As migration networks grow, it is increasingly difficult for officials on either side to stop the migration flow. Networks began to develop with the inception and later decline of the Bracero Program in the United States. The Mexican and U.S. governments did most of the organizing by recruiting workers and pairing them with employers. As the instances of personal contracts between employers and Braceros grew, Braceros increasingly stayed in the United States when their contracts were up and continued to work. As they were able to find work relatively easily, they encouraged other men from their community to move to the United States as well. The structure of current migration networks continues to be built on the old networks. Kinship is the most important organizing principle, with the relationships among fathers, sons, brothers, uncles, and nephews being of paramount importance. Paisanje, or the idea of shared community of origin, is also an important marker for cooperation. Paisanos, or countrymen, have an obligation to help one another find jobs, loan money, and acclimate new arrivals to their new situation (Massey, as cited in Jacobson, 1998). “Hometown associations” are now an integral part of life in the United States, allowing paisanos to associate with one another at dances, cookouts, and rodeos. These associations also play an important role in the delivery of remittances that allow their communities to undertake development projects. The Mexican government matches the remittances made by hometown associations three-to-one, thus encouraging remittances and increasing investment in local communities of origin (Quirk, 2007).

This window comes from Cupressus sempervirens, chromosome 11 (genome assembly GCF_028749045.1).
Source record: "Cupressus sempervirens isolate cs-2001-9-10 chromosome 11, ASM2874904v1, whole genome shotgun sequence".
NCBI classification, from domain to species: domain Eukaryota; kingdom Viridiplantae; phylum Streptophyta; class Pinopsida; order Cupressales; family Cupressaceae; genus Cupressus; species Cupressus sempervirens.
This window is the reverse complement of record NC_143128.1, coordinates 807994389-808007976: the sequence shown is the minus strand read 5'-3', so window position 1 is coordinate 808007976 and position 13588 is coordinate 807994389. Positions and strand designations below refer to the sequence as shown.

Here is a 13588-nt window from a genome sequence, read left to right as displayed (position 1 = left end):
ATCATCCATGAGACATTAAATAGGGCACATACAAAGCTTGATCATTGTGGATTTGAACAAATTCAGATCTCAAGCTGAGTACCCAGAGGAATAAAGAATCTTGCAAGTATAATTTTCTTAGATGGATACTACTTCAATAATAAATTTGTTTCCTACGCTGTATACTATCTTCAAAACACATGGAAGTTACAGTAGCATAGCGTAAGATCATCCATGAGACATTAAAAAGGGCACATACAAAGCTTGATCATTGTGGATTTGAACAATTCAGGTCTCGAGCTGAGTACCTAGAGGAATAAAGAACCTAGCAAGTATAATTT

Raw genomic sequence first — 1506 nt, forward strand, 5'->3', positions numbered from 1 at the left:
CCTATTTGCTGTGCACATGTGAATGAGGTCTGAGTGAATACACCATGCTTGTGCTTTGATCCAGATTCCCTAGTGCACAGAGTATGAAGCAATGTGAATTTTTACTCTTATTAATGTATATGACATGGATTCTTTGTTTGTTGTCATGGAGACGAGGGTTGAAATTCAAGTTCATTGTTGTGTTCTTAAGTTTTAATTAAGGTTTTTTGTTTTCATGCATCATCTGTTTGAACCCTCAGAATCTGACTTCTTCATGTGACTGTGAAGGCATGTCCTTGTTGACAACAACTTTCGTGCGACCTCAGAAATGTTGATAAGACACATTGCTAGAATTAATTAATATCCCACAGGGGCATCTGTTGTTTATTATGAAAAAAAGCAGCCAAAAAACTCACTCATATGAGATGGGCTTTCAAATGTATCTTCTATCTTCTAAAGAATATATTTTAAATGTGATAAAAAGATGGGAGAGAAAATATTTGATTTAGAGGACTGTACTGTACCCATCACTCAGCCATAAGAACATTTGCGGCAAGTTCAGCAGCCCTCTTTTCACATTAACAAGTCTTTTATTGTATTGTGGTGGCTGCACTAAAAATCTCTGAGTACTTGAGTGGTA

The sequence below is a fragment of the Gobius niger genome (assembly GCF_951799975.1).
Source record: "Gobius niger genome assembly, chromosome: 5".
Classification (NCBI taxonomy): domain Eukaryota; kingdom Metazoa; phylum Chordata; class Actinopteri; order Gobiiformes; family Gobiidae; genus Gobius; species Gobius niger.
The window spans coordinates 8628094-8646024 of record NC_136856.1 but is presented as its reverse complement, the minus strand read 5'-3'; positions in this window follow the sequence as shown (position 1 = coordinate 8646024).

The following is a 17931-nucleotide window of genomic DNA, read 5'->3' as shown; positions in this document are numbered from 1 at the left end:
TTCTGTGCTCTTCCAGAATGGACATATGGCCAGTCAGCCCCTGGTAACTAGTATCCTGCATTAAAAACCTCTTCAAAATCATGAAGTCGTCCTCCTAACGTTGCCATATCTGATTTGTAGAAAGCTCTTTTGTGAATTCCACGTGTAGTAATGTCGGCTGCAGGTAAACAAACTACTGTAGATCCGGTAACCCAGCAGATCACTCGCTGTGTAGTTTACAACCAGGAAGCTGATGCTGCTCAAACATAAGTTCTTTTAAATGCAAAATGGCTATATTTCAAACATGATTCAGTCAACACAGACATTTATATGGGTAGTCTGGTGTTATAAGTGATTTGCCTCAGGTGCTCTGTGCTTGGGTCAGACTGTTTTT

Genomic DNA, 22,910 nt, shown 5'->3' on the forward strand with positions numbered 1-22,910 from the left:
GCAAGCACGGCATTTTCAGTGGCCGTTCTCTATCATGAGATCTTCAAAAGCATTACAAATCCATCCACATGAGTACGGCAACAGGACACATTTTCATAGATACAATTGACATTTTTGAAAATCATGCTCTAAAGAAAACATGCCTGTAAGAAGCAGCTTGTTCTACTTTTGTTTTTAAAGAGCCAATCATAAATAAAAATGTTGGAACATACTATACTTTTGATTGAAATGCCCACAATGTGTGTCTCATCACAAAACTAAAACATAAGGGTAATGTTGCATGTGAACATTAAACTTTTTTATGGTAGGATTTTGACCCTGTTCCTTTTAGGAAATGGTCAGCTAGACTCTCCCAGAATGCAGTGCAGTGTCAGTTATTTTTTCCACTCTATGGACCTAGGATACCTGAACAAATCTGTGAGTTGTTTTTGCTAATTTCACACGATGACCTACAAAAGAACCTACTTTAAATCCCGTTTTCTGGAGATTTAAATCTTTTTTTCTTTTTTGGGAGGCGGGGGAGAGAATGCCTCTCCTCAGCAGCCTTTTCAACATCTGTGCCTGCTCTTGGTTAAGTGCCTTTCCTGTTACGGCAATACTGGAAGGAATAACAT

Migration networks between the United States and Mexico are so strong that increased border militarization does not disrupt them; it only causes them to evolve and become more clandestine. Border militarization has caused networks to shift from urban centers such as San Diego to remote border areas such as the Sonoran Desert with Operation Gatekeeper. Border security operations such as Gatekeeper, Hold-the-Line, Safeguard, and Rio Grande only drive migrants into more remote sections of the border that are difficult to patrol (Scharf, 2006). With the increased militarization has come increased deaths of border crossers and increased importance of smuggling rings and “coyotes” who are paid to smuggle Mexicans across the border. The price of passage is estimated to have increased from about $400 in 1992 to about $2,800 currently (Fernandez-Kelly & Massey, 2007). Despite increased risks and costs, migrants continue to cross because of the strong ties between communities in Mexico and those in the United States along pre-made networks.
Reliable statistics regarding the number of migrants who enter the United States illegally are difficult to produce because undocumented migrants tend to stay below the notice of definitive counts. The best prospect for reliable counts comes from the Mexico-United States Binational Study of Migration of the 1990s. Although the authors admit that there is a lot of room for error in the study, the most conclusive evidence indicates that 95% of Mexican emigrants go to the United States. Also, the annual level of net emigration of people ages 10 to 80 from Mexico is estimated by analysis of results from both countries to be between 324,000 and 440,000 people (Hill & Wong, 2005). With this volume of immigration and the ties between the United States and Mexico in mind, it is important to recognize that “immigration policy thus far has been counterproductive and worked to retard Mexican development rather than speed it up” (Massey et al., 2002, p. 153). It would be advisable for policy makers in the United States to at least increase the quota of Mexicans allowed entrance on visas to the United States from 20,000 in recognition of shared economic, political, and social interests.
Prospects for a New Guest Worker Policy